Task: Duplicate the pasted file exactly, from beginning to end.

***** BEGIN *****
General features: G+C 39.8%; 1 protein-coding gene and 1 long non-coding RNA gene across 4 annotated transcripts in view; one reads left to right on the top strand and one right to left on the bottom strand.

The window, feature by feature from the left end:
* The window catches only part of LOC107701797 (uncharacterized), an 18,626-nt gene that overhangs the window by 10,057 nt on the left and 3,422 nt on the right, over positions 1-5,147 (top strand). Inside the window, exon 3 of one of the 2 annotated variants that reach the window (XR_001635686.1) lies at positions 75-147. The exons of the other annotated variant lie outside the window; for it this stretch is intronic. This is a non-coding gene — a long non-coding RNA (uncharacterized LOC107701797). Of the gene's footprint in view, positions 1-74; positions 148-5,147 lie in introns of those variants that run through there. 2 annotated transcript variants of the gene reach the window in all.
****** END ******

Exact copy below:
General features: G+C 39.8%; 1 protein-coding gene and 1 long non-coding RNA gene across 4 annotated transcripts in view; one reads left to right on the top strand and one right to left on the bottom strand.

The window, feature by feature from the left end:
* The window catches only part of LOC107701797 (uncharacterized), an 18,626-nt gene that overhangs the window by 10,057 nt on the left and 3,422 nt on the right, over positions 1-5,147 (top strand). Inside the window, exon 3 of one of the 2 annotated variants that reach the window (XR_001635686.1) lies at positions 75-147. The exons of the other annotated variant lie outside the window; for it this stretch is intronic. This is a non-coding gene — a long non-coding RNA (uncharacterized LOC107701797). Of the gene's footprint in view, positions 1-74; positions 148-5,147 lie in introns of those variants that run through there. 2 annotated transcript variants of the gene reach the window in all.